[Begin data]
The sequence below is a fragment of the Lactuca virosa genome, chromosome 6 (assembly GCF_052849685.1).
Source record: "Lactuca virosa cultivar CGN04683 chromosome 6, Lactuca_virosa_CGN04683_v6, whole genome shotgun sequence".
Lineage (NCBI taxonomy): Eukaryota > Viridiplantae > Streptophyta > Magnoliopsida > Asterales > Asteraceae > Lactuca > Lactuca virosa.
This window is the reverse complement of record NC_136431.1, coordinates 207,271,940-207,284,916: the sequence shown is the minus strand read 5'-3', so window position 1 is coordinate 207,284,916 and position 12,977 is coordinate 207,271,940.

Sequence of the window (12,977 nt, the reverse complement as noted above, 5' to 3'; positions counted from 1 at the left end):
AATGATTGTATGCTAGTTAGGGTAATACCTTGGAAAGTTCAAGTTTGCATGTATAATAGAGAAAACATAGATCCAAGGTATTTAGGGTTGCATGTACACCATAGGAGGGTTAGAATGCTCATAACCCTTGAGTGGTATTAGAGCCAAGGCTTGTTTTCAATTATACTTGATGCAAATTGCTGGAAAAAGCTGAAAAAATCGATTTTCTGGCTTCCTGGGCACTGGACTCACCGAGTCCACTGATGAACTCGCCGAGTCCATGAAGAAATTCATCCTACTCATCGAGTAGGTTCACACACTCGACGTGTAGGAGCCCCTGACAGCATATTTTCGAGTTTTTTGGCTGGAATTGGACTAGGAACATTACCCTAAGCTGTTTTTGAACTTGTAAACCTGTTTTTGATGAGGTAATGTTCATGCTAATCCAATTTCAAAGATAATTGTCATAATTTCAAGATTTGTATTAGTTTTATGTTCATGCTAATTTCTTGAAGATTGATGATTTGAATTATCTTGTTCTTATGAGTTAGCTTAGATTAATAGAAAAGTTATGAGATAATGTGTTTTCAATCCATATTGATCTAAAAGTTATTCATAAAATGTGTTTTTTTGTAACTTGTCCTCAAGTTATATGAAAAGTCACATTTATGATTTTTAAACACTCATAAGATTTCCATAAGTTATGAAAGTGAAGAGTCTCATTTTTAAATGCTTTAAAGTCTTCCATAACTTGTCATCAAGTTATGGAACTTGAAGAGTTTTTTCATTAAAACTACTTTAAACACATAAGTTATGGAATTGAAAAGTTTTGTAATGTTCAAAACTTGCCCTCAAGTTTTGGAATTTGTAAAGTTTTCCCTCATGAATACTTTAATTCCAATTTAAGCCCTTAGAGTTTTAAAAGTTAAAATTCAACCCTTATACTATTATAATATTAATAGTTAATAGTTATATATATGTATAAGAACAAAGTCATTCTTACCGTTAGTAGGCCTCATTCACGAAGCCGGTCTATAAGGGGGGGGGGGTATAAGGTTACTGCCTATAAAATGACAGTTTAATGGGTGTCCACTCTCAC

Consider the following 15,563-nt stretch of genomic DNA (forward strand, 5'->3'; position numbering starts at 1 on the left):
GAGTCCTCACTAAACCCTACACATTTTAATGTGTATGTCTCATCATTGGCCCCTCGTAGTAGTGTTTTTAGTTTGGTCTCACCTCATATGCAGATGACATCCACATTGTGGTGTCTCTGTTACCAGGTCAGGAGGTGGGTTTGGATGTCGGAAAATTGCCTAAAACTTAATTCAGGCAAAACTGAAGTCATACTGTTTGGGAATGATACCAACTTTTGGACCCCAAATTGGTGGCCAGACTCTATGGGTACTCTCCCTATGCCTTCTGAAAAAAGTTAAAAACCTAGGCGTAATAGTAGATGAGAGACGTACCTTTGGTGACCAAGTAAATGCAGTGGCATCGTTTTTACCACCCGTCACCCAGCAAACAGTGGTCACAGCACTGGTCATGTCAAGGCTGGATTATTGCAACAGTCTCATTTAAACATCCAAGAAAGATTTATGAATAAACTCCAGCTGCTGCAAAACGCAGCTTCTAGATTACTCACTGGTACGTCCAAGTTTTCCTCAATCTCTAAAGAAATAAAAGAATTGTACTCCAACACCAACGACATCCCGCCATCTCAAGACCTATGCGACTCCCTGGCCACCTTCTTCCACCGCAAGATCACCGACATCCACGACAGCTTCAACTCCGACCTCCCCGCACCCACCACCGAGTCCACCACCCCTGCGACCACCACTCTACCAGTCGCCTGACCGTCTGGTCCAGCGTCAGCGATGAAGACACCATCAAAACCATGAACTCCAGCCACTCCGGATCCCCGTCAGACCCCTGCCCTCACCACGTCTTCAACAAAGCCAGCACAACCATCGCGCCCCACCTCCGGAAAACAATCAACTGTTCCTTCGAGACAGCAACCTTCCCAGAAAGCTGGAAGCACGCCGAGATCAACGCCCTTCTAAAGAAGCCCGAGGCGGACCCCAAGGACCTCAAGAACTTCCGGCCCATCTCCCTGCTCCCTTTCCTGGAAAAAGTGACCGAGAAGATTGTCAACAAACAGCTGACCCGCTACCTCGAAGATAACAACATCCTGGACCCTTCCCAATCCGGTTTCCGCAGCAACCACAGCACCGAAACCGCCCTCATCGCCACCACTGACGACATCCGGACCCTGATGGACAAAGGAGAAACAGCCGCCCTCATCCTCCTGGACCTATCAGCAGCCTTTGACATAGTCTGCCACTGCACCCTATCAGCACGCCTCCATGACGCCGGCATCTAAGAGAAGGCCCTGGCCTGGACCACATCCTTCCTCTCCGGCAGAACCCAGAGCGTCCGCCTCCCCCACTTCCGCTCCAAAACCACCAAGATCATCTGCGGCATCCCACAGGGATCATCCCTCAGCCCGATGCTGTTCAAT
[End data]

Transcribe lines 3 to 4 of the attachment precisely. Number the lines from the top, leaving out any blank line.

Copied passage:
Lineage (NCBI taxonomy): Eukaryota > Viridiplantae > Streptophyta > Magnoliopsida > Asterales > Asteraceae > Lactuca > Lactuca virosa.
This window is the reverse complement of record NC_136431.1, coordinates 207,271,940-207,284,916: the sequence shown is the minus strand read 5'-3', so window position 1 is coordinate 207,284,916 and position 12,977 is coordinate 207,271,940.